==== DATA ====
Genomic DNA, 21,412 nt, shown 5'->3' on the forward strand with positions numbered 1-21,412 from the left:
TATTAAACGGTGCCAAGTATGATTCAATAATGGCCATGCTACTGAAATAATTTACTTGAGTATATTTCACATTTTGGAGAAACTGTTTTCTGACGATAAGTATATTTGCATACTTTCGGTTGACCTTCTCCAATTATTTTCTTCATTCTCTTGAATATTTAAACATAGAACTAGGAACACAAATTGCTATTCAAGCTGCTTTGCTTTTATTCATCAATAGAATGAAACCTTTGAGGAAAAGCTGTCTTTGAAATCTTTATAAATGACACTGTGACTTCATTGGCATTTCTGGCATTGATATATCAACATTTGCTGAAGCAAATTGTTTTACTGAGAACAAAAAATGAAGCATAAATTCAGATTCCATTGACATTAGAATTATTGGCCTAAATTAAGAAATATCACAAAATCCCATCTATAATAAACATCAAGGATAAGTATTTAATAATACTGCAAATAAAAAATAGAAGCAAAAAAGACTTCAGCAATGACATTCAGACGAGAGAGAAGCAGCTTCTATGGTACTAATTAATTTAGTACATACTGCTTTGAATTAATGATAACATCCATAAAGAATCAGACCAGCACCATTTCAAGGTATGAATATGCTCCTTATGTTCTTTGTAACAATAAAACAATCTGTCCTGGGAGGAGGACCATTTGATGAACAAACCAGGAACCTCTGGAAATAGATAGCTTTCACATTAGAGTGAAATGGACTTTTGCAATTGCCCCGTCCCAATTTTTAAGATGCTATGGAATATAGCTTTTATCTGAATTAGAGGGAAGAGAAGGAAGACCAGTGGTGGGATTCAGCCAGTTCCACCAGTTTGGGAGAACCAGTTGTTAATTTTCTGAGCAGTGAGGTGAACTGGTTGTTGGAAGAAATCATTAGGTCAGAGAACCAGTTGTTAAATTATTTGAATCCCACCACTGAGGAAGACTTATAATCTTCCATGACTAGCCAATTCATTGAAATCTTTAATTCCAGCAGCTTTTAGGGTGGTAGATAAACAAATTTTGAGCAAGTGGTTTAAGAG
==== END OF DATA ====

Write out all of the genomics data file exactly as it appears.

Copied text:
Genomic DNA, 21,412 nt, shown 5'->3' on the forward strand with positions numbered 1-21,412 from the left:
TATTAAACGGTGCCAAGTATGATTCAATAATGGCCATGCTACTGAAATAATTTACTTGAGTATATTTCACATTTTGGAGAAACTGTTTTCTGACGATAAGTATATTTGCATACTTTCGGTTGACCTTCTCCAATTATTTTCTTCATTCTCTTGAATATTTAAACATAGAACTAGGAACACAAATTGCTATTCAAGCTGCTTTGCTTTTATTCATCAATAGAATGAAACCTTTGAGGAAAAGCTGTCTTTGAAATCTTTATAAATGACACTGTGACTTCATTGGCATTTCTGGCATTGATATATCAACATTTGCTGAAGCAAATTGTTTTACTGAGAACAAAAAATGAAGCATAAATTCAGATTCCATTGACATTAGAATTATTGGCCTAAATTAAGAAATATCACAAAATCCCATCTATAATAAACATCAAGGATAAGTATTTAATAATACTGCAAATAAAAAATAGAAGCAAAAAAGACTTCAGCAATGACATTCAGACGAGAGAGAAGCAGCTTCTATGGTACTAATTAATTTAGTACATACTGCTTTGAATTAATGATAACATCCATAAAGAATCAGACCAGCACCATTTCAAGGTATGAATATGCTCCTTATGTTCTTTGTAACAATAAAACAATCTGTCCTGGGAGGAGGACCATTTGATGAACAAACCAGGAACCTCTGGAAATAGATAGCTTTCACATTAGAGTGAAATGGACTTTTGCAATTGCCCCGTCCCAATTTTTAAGATGCTATGGAATATAGCTTTTATCTGAATTAGAGGGAAGAGAAGGAAGACCAGTGGTGGGATTCAGCCAGTTCCACCAGTTTGGGAGAACCAGTTGTTAATTTTCTGAGCAGTGAGGTGAACTGGTTGTTGGAAGAAATCATTAGGTCAGAGAACCAGTTGTTAAATTATTTGAATCCCACCACTGAGGAAGACTTATAATCTTCCATGACTAGCCAATTCATTGAAATCTTTAATTCCAGCAGCTTTTAGGGTGGTAGATAAACAAATTTTGAGCAAGTGGTTTAAGAG